Highlight of the Experimental Aircraft Association’s AirVenture show at Oshkosh from 23-29 July may have been the Boeing B-29 Superfortress duo (see News, Aeroplane September) but there were plenty of other even more rare aircraft on show. Among the prizewinners at Oshkosh, the Grand Champion World War Two award went to the San Antonio-based Douglas A-20G Havoc, 43-21709/N747HS, of Lewis Air Legends, which made its maiden postrestoration flight from Chino, California on 15 July 2015. The Collings Foundation’s Spitfire IX BR601/NX645Q from Stow, Massachusetts was awarded Reserve Grand Champion World War Two. The fighter — the sixth MkIX delivered to the RAF — flew again on 31 August 2016 following a two-year restoration by The Spitfire Company at Biggin Hill, Kent (see News, Aeroplane November 2016). An EAA Gold Wrench Award was also presented to the Spitfire Company. Best Bomber went to Doc’s Friends of Wichita, Kansas for B-29 N69972 Doc, and the Antique Grand Champion recipient was Scott Woods of Tiburon, California for his 1937 Stinson SR-9F, N18445. The Judges’ Choice award was presented to the Commemorative Air Force Dixie Wing for Bell P-63A Kingcobra N191H (featured from page 84).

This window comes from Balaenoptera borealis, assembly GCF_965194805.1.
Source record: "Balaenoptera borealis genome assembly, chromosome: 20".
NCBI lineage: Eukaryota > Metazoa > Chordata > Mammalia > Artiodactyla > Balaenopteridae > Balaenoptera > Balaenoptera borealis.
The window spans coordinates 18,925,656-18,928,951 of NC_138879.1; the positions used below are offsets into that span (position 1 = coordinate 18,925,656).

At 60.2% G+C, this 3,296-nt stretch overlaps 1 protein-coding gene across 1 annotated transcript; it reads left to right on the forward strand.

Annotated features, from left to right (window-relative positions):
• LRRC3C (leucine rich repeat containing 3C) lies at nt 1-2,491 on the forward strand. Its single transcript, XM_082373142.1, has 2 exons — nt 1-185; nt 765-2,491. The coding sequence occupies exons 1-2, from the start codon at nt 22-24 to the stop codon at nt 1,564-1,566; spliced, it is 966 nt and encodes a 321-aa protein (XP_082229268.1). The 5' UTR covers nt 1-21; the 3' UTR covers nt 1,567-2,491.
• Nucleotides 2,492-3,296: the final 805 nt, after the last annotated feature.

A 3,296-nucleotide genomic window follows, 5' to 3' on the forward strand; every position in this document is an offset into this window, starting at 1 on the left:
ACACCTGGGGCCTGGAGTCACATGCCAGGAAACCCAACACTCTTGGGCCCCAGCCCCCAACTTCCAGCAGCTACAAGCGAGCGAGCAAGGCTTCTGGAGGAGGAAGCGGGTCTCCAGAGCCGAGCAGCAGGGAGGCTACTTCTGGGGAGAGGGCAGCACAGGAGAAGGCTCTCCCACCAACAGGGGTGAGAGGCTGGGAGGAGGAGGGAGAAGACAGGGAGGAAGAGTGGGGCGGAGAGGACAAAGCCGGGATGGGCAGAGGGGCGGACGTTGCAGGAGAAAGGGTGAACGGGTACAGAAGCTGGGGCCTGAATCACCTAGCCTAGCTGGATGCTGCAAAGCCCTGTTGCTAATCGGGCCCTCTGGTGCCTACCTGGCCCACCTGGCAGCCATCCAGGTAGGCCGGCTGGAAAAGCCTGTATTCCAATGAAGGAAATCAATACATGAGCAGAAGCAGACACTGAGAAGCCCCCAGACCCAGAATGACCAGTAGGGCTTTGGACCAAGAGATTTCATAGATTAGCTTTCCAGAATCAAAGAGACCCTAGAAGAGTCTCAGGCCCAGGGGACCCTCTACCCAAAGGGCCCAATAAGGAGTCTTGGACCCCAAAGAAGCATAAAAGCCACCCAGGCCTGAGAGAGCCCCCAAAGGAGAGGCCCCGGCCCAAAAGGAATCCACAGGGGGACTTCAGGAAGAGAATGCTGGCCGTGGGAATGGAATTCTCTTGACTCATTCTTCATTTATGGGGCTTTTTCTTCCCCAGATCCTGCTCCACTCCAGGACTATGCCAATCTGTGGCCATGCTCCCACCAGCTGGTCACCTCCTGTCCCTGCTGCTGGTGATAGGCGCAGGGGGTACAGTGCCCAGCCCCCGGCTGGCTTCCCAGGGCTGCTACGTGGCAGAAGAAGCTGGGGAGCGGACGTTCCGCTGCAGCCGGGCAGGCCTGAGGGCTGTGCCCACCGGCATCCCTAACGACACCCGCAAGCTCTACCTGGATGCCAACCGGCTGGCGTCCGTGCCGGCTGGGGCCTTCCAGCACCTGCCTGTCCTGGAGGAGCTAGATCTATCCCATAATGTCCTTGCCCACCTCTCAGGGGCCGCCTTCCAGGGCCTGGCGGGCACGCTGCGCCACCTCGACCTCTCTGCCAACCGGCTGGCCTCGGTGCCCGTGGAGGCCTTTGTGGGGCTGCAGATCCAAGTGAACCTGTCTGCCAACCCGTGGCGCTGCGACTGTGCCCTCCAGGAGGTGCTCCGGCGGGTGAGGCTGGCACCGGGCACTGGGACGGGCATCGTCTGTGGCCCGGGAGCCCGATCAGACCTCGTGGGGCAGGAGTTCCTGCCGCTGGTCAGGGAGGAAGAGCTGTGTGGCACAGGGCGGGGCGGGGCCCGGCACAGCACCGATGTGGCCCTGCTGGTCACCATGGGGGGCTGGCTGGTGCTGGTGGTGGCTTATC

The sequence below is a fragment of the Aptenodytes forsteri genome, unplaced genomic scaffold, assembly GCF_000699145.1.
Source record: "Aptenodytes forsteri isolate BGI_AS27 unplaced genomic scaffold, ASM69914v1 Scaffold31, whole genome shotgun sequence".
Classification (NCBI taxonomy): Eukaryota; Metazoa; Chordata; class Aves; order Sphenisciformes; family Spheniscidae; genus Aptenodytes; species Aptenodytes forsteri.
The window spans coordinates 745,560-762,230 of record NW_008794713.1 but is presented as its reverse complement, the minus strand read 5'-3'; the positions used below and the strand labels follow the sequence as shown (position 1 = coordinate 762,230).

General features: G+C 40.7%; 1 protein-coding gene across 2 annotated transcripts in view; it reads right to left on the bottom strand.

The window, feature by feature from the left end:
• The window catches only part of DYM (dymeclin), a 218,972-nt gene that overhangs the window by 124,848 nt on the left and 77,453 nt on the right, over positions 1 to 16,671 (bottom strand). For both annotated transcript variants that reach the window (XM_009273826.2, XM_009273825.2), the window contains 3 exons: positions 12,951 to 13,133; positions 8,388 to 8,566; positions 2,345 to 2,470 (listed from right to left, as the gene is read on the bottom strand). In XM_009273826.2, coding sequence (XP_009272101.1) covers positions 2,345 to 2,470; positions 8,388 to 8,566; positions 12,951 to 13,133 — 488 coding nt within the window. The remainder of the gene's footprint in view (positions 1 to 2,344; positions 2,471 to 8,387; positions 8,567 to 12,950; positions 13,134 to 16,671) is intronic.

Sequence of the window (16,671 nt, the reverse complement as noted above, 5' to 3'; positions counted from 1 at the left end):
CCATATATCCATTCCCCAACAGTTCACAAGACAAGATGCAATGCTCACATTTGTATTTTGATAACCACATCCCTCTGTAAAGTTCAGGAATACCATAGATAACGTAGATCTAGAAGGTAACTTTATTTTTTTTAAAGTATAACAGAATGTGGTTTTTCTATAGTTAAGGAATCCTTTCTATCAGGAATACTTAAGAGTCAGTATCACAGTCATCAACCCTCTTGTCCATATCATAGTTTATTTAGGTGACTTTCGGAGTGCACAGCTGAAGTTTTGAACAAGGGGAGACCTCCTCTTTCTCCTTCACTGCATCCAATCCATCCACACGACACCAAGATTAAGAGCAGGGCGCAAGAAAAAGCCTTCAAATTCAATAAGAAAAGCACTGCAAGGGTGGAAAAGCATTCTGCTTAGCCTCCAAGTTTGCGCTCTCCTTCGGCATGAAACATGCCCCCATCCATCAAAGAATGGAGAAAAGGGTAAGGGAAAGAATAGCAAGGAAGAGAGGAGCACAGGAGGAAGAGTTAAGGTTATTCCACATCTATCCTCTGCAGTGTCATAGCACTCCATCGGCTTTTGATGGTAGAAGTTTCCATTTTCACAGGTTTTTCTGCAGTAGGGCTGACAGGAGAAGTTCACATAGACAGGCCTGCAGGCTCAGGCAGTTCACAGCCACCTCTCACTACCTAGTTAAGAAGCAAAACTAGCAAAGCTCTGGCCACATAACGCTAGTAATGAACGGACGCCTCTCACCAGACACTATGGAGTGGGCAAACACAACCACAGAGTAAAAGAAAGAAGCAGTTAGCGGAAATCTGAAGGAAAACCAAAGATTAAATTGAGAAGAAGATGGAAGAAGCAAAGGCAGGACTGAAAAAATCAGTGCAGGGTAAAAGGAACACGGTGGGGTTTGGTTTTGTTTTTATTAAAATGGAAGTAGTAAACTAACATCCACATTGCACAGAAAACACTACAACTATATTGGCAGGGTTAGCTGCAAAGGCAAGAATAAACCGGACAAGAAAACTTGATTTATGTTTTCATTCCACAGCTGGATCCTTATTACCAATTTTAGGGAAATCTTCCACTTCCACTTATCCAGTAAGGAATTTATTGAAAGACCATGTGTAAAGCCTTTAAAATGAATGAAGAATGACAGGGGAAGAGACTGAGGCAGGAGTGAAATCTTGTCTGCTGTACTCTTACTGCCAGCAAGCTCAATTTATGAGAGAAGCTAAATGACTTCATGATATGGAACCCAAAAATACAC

A surprise for British visitors was Riley Dove N772S, thought to be the only Dove airworthy in the USA, and definitely the only Riley conversion still flying. Owned by Don E. Marcrum, the recently refurbished machine is based in Vestavia Hills, a suburb of Birmingham, Alabama. Originally built as an executive Dove 6A at Hawarden in 1956 as c/n 04467, it was soon ferried to Venezuela as YV-P-BAP, serving as a corporate transport for a large electrical contracting company. During 1966 it was acquired by the Riley Aeronautics Corporation at Fort Lauderdale, Florida, and converted to Riley Turbo Executive 400 configuration, the comprehensive rebuild including the replacement of the 380hp DH Gipsy Queen engines with 400hp Lycoming IO-720s, a swept fin, modifications to the wings for greater aerodynamic efficiency, a new ‘centrestacked’ instrument panel, and a restyled interior. It returned to Venezuela, and in 1969 was traded to an aircraft dealer in Miami. The aircraft was then sold to an owner of Service Auto Rentals in Sarasota, Florida, who used it until his death in 1986. It didn’t fly again until 1993, when Thomas C. Hudson of Bessemer, Alabama, acquired N772S and had it totally restored. It moved 20 miles west to Vestavia Hills after being purchased by Don Marcrum in September 2012.